Yomiuri Newspaper Discusses History's First Manga

posted on by Egan Loo
Resident otaku on staff analyzes different theories of manga origins

Kanta Ishida, a staff writer of the Yomiuri Shimbun paper in Japan and a self-described otaku, analyzes the different theories on the origin of manga and discusses which work — if any — can be called the first manga in history. In an English-translated essay published in the Daily Yomiuri newspaper, Ishida reports that 133,000 people came to see the Chōjū-Jinbutsu-Giga Emaki ("Scrolls of Cartoons of Birds, Animals, and People" or "Chōjū Giga" for short) exhibition in the SUNTORY Museum of Art late last year. Many visitors came after hearing a theory that these scrolls from the 12th and 13th centuries are the first examples of manga. However, Ishida points out that manga creator Seiki Hosokibara identified another scroll, the Shigisan ENGI Emaki, as the first manga.

Ishida notes that the famed Studio Ghibli co-founder and director Isao Takahata (Grave of the Fireflies, Only Yesterday) analyzed still other examples of scrolls in his book titled Jūni Seiki no Animation: Kokuhō Emakini Miru Eiga-teki, Anime-teki Naru Mono (12th-Century Animation: The Elements Seen in the National Treasure Scrolls that Evolved into Movies and Anime). However, instead of directly identifying these scrolls as the origin of manga, Takahata just gave his analysis on them from the perspective of a modern animator. Ishida contends that "there is no connection between the traditions of Chōjū Giga and contemporary manga, including the domestic works we are familiar with in our daily lives and the foreign works that have increased with the growing number of manga fans worldwide." Instead, he argues that these scrolls should be treated as masterpieces in their own right, and not be cubby-holed as just the origin of manga.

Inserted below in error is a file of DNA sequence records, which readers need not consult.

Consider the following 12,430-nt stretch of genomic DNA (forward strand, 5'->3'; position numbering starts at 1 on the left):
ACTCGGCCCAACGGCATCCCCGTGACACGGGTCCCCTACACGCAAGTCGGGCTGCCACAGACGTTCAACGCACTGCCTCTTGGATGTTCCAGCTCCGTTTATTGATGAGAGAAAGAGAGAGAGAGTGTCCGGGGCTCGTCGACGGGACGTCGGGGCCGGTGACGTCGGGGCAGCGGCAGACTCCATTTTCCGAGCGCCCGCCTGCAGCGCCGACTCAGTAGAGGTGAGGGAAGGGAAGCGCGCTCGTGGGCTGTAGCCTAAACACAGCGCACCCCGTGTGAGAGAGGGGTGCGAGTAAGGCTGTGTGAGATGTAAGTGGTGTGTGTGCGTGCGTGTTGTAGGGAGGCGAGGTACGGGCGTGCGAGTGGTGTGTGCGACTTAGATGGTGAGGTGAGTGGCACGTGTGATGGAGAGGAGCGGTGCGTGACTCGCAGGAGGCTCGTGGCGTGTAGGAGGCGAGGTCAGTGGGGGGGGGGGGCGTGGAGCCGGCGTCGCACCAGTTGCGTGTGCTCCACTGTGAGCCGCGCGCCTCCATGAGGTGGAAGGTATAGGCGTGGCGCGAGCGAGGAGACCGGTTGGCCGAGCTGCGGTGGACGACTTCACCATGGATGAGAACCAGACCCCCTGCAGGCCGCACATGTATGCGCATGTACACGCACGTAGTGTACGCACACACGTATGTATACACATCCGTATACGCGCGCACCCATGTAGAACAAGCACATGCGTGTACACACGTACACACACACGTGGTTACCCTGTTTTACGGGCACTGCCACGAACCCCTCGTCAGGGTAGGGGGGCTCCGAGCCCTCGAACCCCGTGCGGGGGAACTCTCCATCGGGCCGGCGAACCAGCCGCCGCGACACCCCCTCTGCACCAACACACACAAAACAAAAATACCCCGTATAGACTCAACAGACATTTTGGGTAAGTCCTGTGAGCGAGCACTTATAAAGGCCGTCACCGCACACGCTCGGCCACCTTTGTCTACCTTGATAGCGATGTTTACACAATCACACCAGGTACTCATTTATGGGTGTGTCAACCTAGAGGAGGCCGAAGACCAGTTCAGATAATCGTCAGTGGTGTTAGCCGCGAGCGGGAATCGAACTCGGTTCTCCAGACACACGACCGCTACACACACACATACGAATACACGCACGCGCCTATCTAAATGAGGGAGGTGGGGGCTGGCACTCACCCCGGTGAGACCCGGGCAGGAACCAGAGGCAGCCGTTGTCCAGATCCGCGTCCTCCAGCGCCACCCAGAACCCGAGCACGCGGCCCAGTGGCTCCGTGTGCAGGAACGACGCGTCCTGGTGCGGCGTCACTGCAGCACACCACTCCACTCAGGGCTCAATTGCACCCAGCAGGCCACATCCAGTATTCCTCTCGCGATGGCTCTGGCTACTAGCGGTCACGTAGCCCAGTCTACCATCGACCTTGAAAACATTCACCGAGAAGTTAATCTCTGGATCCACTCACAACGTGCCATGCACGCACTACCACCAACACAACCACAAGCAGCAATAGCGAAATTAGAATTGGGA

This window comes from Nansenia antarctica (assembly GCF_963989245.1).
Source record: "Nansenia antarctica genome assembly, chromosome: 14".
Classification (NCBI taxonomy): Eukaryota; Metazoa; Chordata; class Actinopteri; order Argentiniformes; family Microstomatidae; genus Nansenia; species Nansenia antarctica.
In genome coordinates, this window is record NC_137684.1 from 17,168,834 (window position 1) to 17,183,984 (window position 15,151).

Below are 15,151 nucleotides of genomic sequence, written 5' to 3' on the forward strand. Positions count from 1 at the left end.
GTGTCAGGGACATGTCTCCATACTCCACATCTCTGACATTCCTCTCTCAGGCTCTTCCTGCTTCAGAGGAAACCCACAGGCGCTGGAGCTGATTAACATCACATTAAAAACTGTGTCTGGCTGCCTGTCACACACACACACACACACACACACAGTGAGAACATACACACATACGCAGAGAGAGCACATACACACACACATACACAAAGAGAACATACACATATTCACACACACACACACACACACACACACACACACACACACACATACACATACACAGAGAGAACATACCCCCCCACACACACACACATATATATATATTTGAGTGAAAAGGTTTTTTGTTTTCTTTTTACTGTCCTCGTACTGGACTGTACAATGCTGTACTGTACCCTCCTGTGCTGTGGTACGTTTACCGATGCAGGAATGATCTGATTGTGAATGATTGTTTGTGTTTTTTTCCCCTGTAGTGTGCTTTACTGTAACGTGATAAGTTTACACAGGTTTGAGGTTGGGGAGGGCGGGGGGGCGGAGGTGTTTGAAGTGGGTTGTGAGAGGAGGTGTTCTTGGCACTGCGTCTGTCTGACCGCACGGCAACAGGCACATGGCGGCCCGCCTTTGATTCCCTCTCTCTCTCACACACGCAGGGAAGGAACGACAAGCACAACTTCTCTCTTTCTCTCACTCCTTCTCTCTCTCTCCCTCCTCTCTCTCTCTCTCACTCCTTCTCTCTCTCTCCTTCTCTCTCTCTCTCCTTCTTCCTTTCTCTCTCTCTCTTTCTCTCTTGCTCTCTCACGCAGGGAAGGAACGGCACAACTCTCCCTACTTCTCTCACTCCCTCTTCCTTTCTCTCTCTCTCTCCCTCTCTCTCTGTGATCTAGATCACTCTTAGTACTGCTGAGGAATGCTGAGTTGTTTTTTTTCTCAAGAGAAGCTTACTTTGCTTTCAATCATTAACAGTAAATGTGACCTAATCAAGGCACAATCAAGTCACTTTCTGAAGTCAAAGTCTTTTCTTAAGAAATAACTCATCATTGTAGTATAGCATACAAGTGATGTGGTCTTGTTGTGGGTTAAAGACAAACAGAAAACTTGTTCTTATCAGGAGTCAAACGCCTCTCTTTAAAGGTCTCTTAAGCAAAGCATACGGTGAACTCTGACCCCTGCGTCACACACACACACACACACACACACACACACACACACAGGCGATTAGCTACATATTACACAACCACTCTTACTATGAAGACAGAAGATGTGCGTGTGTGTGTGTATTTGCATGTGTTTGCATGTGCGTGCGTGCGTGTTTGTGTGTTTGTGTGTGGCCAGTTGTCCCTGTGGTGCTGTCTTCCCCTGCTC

Scroll image: National Treasure Chōjū-Jinbutsu-Giga Emaki (Scroll 1), Heian Era, Kōzanji Collection

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